The New York City Human Rights Law also prohibits your employer from making statements or asking questions during interviews or circulating job announcements that suggest a preference for or prejudice against individuals based on the law’s protected characteristics.

Sexual Harassment is Prohibited

Sexual harassment is a form of gender-based discrimination and can include unwanted sexual advances or requests for sexual favors. Unwelcome verbal, written, or physical conduct of a sexual nature constitutes unlawful sexual harassment when:

  • Granting sexual favors is used as the basis for employment decisions or as a requirement to keep your job

  • Such conduct unreasonably interferes with job performance, or creates an intimidating, hostile, or offensive work environment

Prohibited harassment can be verbal, physical, or pictorial and can include sexual comments, jokes, innuendo, pressure for dates, unwanted touching, sexual gestures, or sexual graffiti. The harasser can be a man or a woman. The complainant does not have to be the person at whom the offensive conduct is directed, but anyone affected by the conduct.

Gender-based harassment can be a single or isolated incident of disparate treatment or repeated acts or behavior. Disparate treatment can manifest in harassment when the incident or behavior creates an environment or reflects or fosters a culture or atmosphere of sex stereotyping, degradation, humiliation, bias, or objectification. Gender-based harassment can include unwanted sexual advances or requests but does not have to be sexual in nature. For example, refusal to use a transgender employee’s name, pronouns, or title may constitute unlawful gender-based harassment. 

Source: NYC Human Rights: The Law; NYC Human Rights: Gender Identity/Gender Expression: Legal Enforcement GuidanceSee also New York City Stop Sexual Harassment Act Fact Sheet for Employers and The New York City Administrative Code, as amended by the Stop Sexual Harassment in NYC Act.

Filing a Claim in New York City

See New York City Commission on Human Rights (NYCCHR) Steps in the Complaint Process

If you believe you have been the victim of discrimination in the City of New York, you may file a complaint with the Law Enforcement Bureau of the NYC Commission on Human Rights. The NYC Human Rights Law requires that the complaint be filed within one year of the last alleged act of discrimination (or three years for gender-based harassment). The alleged act of discrimination must have taken place within, or have sufficient connection to, the five boroughs of New York City for a complaint to be filed with the NYC Commission on Human Rights.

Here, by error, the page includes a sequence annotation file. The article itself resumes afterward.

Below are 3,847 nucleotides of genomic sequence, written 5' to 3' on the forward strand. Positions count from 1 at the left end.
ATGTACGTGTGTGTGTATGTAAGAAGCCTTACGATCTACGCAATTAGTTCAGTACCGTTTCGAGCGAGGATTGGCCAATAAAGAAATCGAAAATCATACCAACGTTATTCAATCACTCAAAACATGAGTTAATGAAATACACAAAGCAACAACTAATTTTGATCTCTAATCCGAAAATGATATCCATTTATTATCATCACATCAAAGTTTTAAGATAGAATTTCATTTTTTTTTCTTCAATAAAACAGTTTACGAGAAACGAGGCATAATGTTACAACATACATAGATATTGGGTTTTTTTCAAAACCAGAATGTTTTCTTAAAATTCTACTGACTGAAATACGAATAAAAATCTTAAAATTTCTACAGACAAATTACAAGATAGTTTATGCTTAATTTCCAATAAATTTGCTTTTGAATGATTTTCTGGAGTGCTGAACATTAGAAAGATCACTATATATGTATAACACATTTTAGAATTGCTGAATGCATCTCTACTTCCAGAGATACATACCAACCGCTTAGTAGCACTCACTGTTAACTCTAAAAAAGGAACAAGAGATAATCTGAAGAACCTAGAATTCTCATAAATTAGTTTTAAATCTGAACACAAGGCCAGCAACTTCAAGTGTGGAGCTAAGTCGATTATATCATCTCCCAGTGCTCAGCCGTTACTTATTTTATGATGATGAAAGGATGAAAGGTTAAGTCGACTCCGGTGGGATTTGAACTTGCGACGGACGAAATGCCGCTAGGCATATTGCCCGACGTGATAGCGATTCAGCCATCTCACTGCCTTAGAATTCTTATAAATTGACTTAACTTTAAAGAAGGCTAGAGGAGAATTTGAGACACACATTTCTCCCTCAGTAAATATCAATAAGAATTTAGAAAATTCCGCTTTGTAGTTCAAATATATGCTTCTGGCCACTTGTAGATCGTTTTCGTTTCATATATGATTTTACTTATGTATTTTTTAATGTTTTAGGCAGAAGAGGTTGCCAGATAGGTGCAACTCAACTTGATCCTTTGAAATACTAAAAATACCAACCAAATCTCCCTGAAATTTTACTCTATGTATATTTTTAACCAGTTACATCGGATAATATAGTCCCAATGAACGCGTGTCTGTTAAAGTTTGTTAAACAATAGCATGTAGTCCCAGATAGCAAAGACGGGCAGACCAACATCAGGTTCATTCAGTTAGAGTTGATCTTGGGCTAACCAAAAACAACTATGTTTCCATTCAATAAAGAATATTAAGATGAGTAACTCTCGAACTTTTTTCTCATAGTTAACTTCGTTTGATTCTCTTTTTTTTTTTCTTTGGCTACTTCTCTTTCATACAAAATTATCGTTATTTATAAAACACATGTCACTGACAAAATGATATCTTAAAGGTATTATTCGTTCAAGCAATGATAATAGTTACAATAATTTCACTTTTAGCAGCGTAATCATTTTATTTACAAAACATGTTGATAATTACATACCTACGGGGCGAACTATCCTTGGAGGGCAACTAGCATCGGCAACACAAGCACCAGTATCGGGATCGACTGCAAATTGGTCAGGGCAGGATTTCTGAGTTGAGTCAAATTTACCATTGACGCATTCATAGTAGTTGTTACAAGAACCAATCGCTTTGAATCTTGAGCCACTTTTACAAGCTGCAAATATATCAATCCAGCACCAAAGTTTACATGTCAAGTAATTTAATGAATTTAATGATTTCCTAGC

When you visit the Commission, you will meet with a staff attorney to discuss discrimination allegations. Commission services are free of charge. To expedite the interview process, please bring all relevant information covered in the complaint, such as names, addresses, phone numbers of the people or organizations you are charging, and the exact dates of the events. To gain access to the building, please bring photo identification.

Contact Info

For more information on how to report discrimination, how to file a complaint, or about the complaint process:

call 311 or (718)-722-3131 visit NYCCHR Complaint Process visit the office, located at 22 Reade Street in lower Manhattan.

Important:  You cannot file a complaint with the NYC Commission on Human Rights if you have already filed a discrimination complaint based upon the same facts with any other court or agency. This includes the NYS Division of Human Rights, the U.S. Equal Employment Opportunity Commission, the U.S. Department of Housing and Urban Development, and any state and federal court. It does not, however, include unemployment insurance or workers’ compensation claims. If your complaint is about bias-based profiling by law enforcement, you can also pursue a complaint with the Civilian Complaint Review Board and a lawsuit in state or federal court.

Source:  New York City Commission on Human Rights (NYCCHR)

See also the New York State Equal Employment Opportunity page for details on how to contact state and federal agencies.

Retaliation Prohibited

It is illegal for your employer to retaliate against you or negatively affect your working conditions because you have:

  • opposed what you reasonably believed was unlawful harassment/discriminatory practice;

  • made a charge or filed a harassment/discrimination complaint with the NYC Commission on Human Rights, your employer, or any other agency; or

  • testified, assisted, or participated in an investigation, proceeding, or hearing relating to something prohibited by the NYC Human Rights Law.

The NYC Human Rights Law protects you against retaliation as long as you have a reasonable, good faith belief that the employer’s conduct is illegal, even if it turns out that you were mistaken.

Interns, independent contractors, and freelancers are also protected from retaliation, just as employees are.

SourceNYCCHR: In the Workplace.

The information contained on this page is for informational purposes only.
It does not, and is not intended to, constitute legal advice.